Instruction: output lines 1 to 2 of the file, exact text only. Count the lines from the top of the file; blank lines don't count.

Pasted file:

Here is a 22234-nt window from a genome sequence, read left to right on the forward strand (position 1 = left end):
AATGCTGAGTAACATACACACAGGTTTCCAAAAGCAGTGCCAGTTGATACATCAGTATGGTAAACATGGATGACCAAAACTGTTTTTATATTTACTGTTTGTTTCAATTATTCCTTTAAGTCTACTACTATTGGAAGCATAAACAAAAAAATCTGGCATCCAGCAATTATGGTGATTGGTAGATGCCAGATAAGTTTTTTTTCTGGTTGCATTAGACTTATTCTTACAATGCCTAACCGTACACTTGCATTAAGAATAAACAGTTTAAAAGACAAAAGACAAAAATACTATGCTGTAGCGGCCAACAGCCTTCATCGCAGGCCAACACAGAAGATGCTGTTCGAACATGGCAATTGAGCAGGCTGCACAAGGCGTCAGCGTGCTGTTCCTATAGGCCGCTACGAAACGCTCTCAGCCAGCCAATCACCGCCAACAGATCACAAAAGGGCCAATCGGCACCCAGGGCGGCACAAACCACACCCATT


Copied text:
Here is a 22234-nt window from a genome sequence, read left to right on the forward strand (position 1 = left end):
AATGCTGAGTAACATACACACAGGTTTCCAAAAGCAGTGCCAGTTGATACATCAGTATGGTAAACATGGATGACCAAAACTGTTTTTATATTTACTGTTTGTTTCAATTATTCCTTTAAGTCTACTACTATTGGAAGCATAAACAAAAAAATCTGGCATCCAGCAATTATGGTGATTGGTAGATGCCAGATAAGTTTTTTTTCTGGTTGCATTAGACTTATTCTTACAATGCCTAACCGTACACTTGCATTAAGAATAAACAGTTTAAAAGACAAAAGACAAAAATACTATGCTGTAGCGGCCAACAGCCTTCATCGCAGGCCAACACAGAAGATGCTGTTCGAACATGGCAATTGAGCAGGCTGCACAAGGCGTCAGCGTGCTGTTCCTATAGGCCGCTACGAAACGCTCTCAGCCAGCCAATCACCGCCAACAGATCACAAAAGGGCCAATCGGCACCCAGGGCGGCACAAACCACACCCATT